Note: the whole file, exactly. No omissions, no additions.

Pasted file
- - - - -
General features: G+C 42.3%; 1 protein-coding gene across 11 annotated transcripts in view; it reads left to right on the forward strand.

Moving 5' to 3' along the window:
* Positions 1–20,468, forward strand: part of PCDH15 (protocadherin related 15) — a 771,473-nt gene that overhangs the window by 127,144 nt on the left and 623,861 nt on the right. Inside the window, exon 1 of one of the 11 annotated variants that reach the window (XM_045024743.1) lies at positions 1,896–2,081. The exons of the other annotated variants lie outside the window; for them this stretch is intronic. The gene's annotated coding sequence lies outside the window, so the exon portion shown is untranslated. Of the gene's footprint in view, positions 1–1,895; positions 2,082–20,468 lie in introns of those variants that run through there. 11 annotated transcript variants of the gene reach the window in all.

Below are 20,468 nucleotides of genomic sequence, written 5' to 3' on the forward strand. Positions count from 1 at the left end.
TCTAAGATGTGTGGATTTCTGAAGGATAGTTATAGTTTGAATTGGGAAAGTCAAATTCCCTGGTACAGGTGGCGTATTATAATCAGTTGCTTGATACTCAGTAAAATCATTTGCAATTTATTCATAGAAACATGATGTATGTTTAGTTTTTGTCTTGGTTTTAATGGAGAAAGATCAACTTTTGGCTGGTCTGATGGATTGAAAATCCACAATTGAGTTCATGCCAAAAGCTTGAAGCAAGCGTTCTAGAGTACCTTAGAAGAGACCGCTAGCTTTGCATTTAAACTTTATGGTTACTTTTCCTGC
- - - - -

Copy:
General features: G+C 42.3%; 1 protein-coding gene across 11 annotated transcripts in view; it reads left to right on the forward strand.

Moving 5' to 3' along the window:
* Positions 1–20,468, forward strand: part of PCDH15 (protocadherin related 15) — a 771,473-nt gene that overhangs the window by 127,144 nt on the left and 623,861 nt on the right. Inside the window, exon 1 of one of the 11 annotated variants that reach the window (XM_045024743.1) lies at positions 1,896–2,081. The exons of the other annotated variants lie outside the window; for them this stretch is intronic. The gene's annotated coding sequence lies outside the window, so the exon portion shown is untranslated. Of the gene's footprint in view, positions 1–1,895; positions 2,082–20,468 lie in introns of those variants that run through there. 11 annotated transcript variants of the gene reach the window in all.

Below are 20,468 nucleotides of genomic sequence, written 5' to 3' on the forward strand. Positions count from 1 at the left end.
TCTAAGATGTGTGGATTTCTGAAGGATAGTTATAGTTTGAATTGGGAAAGTCAAATTCCCTGGTACAGGTGGCGTATTATAATCAGTTGCTTGATACTCAGTAAAATCATTTGCAATTTATTCATAGAAACATGATGTATGTTTAGTTTTTGTCTTGGTTTTAATGGAGAAAGATCAACTTTTGGCTGGTCTGATGGATTGAAAATCCACAATTGAGTTCATGCCAAAAGCTTGAAGCAAGCGTTCTAGAGTACCTTAGAAGAGACCGCTAGCTTTGCATTTAAACTTTATGGTTACTTTTCCTGC